By Lindsay Toler
By Ray Downs
By Lindsay Toler
By Village Voice Writers
By Lindsay Toler
By Lindsay Toler
By Danny Wicentowski
By Lindsay Toler
The boardroom of the St. Louis Development Corp. sits on the 12th floor of a high-rise at 10th and Locust, surrounded by characteristic downtown de-construction -- vacant bus stops, piecemeal parking lots and buildings long abandoned and shuttered against the elements. The physical irony wasn't lost on anyone who braved the weather to get there Monday morning.
Especially sensitive to the surroundings were the developers of the proposed convention-hotel complex, who had come to ask the St. Louis Tax Increment Financing (TIF) Commission to approve millions in tax subsidies to help them justify investing in an area with so little commercial energy. But just as aware of the city's economic desperation were opponents of the project, mainly organized-labor and civic groups, who acknowledged downtown's dire need for a convention hotel but said that the expected results of this project did not warrant the huge public investment.
The proposal at hand presented a recurring question for St. Louis officials: Just how much leverage does the city have in demanding that developers of a tax-subsidized project pay decent wages and benefits to their employees? Apparently none.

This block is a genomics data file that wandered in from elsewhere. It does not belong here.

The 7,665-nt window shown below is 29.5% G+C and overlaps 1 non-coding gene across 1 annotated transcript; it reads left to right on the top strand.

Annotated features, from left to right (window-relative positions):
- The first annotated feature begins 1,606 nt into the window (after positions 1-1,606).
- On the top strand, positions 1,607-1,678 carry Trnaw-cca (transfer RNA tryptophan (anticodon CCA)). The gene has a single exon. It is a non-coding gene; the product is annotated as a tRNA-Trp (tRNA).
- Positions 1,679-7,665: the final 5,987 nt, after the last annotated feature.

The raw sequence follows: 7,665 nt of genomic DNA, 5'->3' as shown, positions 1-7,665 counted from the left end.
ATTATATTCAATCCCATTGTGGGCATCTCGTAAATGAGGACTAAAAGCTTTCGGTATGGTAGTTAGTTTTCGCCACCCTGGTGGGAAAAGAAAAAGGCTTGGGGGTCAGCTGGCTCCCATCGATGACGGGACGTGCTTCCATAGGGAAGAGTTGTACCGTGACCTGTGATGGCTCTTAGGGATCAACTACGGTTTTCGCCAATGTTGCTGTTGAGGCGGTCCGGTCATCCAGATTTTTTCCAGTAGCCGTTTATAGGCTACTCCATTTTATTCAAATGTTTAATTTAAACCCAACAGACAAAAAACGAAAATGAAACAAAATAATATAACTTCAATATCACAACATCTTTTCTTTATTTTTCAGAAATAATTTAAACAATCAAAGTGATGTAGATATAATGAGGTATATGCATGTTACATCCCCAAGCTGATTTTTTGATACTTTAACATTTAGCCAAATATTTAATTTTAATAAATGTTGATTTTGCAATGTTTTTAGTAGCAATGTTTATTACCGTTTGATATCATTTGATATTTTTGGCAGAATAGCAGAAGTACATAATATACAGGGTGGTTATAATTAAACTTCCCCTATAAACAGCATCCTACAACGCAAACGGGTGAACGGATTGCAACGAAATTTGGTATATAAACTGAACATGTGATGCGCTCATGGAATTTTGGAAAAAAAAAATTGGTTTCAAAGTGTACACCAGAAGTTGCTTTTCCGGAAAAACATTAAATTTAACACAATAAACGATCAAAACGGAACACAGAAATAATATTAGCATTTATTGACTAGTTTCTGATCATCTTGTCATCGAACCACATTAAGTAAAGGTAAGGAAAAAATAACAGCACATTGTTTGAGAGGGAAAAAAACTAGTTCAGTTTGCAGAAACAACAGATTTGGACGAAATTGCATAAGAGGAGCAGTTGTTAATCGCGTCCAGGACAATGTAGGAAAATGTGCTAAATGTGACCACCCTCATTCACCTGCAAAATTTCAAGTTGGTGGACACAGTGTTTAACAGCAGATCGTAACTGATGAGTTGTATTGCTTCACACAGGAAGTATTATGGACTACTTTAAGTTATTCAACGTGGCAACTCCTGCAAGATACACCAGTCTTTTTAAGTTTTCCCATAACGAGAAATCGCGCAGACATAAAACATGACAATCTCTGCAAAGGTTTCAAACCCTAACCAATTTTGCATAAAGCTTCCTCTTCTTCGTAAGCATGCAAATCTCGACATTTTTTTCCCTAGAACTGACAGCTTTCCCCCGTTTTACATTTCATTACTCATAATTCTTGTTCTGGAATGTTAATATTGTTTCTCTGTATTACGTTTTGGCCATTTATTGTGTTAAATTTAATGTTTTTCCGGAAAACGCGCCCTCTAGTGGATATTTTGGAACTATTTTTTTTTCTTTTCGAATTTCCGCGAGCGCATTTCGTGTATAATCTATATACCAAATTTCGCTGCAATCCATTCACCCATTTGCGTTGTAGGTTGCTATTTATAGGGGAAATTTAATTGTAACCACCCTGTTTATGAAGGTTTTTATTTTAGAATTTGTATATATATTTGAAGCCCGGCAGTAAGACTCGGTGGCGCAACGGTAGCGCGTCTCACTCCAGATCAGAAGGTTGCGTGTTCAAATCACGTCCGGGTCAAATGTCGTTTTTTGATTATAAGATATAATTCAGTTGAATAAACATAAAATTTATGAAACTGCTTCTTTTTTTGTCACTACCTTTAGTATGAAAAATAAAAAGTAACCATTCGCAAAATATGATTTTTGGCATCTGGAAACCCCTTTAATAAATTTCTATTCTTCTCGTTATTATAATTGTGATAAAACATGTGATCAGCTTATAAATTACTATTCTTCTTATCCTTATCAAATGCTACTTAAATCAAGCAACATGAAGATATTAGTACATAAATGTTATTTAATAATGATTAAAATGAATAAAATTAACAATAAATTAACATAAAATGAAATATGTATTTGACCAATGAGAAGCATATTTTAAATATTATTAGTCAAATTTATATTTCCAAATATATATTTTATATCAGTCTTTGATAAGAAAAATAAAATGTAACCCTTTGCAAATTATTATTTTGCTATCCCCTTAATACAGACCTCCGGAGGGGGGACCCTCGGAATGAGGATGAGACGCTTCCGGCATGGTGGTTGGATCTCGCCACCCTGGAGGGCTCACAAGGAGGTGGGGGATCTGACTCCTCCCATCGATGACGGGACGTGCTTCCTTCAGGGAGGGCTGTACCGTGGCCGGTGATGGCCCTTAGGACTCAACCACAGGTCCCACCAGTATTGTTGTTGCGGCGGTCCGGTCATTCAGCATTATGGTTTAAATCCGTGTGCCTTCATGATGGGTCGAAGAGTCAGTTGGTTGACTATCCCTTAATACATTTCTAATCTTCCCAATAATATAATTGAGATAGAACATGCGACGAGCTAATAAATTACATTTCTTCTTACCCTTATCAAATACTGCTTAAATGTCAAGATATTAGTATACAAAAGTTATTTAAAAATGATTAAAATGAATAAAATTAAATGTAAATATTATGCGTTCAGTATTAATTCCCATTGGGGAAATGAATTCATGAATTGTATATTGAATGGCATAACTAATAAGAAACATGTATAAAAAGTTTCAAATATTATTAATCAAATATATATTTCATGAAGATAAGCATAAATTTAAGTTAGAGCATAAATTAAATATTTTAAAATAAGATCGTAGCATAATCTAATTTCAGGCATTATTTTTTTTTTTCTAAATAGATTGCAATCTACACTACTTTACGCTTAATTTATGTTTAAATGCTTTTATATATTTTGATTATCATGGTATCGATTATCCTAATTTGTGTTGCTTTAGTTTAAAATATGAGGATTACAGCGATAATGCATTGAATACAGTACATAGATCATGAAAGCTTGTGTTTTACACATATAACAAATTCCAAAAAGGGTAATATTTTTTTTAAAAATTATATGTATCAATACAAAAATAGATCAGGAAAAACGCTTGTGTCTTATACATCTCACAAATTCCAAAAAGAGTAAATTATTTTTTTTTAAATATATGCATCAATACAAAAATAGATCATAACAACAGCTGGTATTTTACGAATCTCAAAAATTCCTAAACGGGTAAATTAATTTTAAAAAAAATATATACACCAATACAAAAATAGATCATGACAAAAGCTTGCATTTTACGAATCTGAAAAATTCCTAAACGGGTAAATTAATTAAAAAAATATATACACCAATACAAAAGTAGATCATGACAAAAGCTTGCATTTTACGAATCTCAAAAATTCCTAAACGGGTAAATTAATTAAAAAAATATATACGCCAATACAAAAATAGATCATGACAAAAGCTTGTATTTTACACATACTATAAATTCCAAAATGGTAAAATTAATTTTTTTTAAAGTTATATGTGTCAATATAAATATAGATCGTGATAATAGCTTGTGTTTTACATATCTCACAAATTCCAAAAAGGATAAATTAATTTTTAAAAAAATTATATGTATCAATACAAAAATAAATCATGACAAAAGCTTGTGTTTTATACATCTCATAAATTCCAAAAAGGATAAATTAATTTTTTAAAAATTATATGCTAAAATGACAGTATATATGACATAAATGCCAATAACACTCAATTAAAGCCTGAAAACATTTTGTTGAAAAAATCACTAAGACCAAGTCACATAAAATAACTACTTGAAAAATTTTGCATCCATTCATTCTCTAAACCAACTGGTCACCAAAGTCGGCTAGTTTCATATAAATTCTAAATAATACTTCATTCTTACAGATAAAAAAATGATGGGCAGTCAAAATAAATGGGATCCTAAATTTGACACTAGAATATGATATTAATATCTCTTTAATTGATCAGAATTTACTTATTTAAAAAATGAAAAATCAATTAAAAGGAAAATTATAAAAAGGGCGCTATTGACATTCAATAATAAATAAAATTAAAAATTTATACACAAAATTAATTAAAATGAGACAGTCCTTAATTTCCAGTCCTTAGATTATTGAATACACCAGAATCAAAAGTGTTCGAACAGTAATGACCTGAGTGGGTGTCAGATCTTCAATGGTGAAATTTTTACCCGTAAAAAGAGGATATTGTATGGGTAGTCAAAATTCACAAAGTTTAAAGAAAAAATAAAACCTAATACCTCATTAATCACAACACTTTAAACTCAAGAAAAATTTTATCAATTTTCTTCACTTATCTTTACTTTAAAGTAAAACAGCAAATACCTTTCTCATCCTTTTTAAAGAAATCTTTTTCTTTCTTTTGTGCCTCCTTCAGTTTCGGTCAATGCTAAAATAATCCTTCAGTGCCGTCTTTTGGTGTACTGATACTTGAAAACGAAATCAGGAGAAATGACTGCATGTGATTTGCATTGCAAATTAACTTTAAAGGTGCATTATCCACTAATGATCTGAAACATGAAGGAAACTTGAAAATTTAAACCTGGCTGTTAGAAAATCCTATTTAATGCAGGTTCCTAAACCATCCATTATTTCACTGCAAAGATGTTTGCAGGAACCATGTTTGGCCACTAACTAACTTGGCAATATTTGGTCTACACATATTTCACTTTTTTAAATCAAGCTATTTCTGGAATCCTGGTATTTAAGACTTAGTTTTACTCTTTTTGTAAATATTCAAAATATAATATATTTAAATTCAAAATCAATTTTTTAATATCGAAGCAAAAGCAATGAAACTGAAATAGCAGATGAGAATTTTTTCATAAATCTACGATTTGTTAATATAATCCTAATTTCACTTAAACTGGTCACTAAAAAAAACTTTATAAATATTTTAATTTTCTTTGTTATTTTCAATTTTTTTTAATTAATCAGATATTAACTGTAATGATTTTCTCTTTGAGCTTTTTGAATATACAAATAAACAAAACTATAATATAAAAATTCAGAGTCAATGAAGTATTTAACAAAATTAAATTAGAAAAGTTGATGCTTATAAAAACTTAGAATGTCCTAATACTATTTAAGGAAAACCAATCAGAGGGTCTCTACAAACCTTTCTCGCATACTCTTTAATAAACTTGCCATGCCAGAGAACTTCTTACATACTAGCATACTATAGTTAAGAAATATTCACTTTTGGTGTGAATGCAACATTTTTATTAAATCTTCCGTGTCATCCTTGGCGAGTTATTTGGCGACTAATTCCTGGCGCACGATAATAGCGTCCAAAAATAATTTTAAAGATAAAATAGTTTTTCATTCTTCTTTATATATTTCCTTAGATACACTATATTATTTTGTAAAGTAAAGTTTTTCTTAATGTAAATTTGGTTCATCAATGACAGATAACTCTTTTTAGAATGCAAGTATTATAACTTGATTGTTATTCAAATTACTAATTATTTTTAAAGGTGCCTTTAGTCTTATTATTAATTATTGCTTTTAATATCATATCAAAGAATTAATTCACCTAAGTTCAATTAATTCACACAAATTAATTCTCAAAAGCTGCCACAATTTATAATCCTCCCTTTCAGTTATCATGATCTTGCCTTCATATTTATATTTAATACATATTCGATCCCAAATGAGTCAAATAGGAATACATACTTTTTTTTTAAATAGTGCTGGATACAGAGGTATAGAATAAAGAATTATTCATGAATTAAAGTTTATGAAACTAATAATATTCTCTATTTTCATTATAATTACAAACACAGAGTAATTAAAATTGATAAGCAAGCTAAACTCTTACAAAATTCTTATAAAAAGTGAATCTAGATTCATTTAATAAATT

The proposed hotel will be owned and managed by the New Orleans-based Historic Restoration Inc. and Marriott International, partnered as Gateway Renaissance Venture Inc. The name of the hotel complex represents an amalgamation -- the Marriott Renaissance Hotel. Tim Tucker, project manager for Historic Restoration, told TIF commissioners Monday that the restoration of and addition to the Lennox and Gateway hotels would yield 1,083 hotel rooms and suites, a 1,000-car parking garage, two ballrooms, 500 construction jobs and, eventually, 575 permanent jobs. Tucker added that the project would allow the convention center to increase its annual business from an average of 33 events per year to 56.
"This is going to be a tremendous economic boost for the city of St. Louis and will give tremendous confidence to other investors interested in downtown," Tucker said. "This is truly a linchpin project that has tremendous potential."
But it was when Tucker later explained how the project would be financed that the air in the boardroom turned noticeably colder.
"The way it works currently," Tucker began, "Mercantile Bank has agreed to take the lead and put together a consortium of lenders that would essentially lend the Gateway Renaissance Venture development team $65 million, and then, on Dec. 15, we made a presentation to the Missouri Development Finance Board in which we introduced the project to them and identified the resources that we thought they could help the project with. We received preliminary feedback from the board indicating that they favorably reviewed the project, and what we are asking of them specifically is to issue $25 million in revenue bonds.